Our world has changed dramatically in a very short time. Our ‘normal’ lives have been put on hold, and words like unprecedented, challenging, crisis and lockdown, to name but a few, have become part of our everyday language. Social distancing is both a mantra and a new way of living.
Whether you live alone or have isolated with your family, extended periods of time in lockdown will put pressure on our wellbeing. In our new reality, we are bombarded with information about death rates, and profound human suffering in all of its forms. It is sobering and frightening, and a light has also been shone into some of the dark corners of every day suffering which had largely gone un reported in ‘normal’ times.
The Covid – 19 virus has highlighted the true extent of human frailty, as if we needed reminding. It has been a leveller and shown that no matter who you are, or where you are it has the power to cause significant harm and kill – age, gender, rich, poor, the colour of your skin or the God you pray to has no bearing whatsoever in who will live or die.
At times like this, we see the best of humanity, and the kindness and generosity of human spirit has been widely highlighted; that gives such hope for the future. But the dark side of human nature is sickening and has also been exposed for all to see – selfishness, greed and those who have profited from the misery, frailty, and fear of others.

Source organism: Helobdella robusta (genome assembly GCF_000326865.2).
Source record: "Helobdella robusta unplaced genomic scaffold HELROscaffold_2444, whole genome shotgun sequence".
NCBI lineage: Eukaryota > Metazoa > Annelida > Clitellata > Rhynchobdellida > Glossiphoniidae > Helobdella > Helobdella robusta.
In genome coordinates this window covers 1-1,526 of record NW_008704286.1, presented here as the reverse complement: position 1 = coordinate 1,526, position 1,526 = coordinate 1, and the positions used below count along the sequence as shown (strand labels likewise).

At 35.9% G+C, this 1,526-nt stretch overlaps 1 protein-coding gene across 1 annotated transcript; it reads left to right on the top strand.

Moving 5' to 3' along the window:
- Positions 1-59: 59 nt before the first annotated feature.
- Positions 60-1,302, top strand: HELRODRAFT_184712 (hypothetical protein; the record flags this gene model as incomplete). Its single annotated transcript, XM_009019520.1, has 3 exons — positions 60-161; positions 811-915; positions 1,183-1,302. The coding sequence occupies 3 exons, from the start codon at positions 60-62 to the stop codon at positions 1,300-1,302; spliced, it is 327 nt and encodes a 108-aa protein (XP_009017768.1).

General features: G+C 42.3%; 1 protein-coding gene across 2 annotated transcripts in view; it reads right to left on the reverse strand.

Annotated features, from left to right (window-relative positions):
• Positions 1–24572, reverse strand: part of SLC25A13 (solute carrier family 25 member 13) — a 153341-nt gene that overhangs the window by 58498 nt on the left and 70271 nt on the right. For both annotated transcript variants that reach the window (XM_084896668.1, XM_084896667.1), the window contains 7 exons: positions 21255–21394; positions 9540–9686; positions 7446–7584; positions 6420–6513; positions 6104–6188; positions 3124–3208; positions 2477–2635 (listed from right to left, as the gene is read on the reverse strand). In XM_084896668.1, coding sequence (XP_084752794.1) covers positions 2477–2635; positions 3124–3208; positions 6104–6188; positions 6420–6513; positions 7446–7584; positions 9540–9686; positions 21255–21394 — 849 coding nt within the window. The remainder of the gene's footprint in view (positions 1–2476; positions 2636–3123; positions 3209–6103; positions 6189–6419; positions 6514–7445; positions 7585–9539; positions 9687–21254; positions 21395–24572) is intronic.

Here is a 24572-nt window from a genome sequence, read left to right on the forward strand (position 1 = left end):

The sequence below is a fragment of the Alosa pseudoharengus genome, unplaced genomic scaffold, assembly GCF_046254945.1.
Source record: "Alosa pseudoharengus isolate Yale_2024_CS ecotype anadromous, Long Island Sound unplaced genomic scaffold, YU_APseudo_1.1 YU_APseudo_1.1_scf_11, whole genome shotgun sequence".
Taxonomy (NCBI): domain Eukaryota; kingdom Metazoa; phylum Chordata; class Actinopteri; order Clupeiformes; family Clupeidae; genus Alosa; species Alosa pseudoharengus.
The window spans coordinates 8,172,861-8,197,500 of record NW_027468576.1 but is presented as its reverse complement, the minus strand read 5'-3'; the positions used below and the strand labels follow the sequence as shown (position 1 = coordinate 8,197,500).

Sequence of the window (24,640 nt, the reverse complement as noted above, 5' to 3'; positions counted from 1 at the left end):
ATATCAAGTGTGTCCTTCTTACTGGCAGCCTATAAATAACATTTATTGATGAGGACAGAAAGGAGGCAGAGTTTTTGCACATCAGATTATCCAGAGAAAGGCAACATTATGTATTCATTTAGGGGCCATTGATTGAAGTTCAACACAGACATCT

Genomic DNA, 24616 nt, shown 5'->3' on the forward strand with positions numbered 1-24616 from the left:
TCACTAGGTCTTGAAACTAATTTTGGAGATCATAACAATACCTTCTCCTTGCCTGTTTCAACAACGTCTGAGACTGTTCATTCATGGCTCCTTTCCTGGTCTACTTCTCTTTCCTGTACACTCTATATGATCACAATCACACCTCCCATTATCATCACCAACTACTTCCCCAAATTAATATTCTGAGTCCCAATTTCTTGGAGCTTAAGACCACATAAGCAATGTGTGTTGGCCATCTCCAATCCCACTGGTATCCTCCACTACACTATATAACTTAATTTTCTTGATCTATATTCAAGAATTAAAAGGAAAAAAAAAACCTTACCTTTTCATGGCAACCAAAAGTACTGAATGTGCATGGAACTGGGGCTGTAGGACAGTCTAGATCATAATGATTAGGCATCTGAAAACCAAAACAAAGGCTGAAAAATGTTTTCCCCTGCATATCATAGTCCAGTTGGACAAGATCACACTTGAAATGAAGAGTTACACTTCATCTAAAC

When we are able to return to ‘normal’, albeit perhaps a new normal, we will celebrate and thank everyone who has been on the front line, some of whom have put their lives at risk to help others. But there will also be a reckoning, and we will shame those who showed no empathy, thought only of themselves, and those who exploited people during some of the darkest times this country has known.
After nearly 3 weeks we are now starting to question what will come next, and when there will be a light at the end of the tunnel. As I write this we have been given no indication.
For me, the Covid – 19 lockdown has enabled reflection. It has been a time for thinking about both what, and who, is in my life, and realising what is really important. At the end of our Covid-19 lockdown the nation’s realisation should be that it doesn’t matter how much money you have, what car you drive or the square footage of your home – without good health and the freedom to enjoy it, all of the money and possessions in the world are nothing more than meaningless chattels.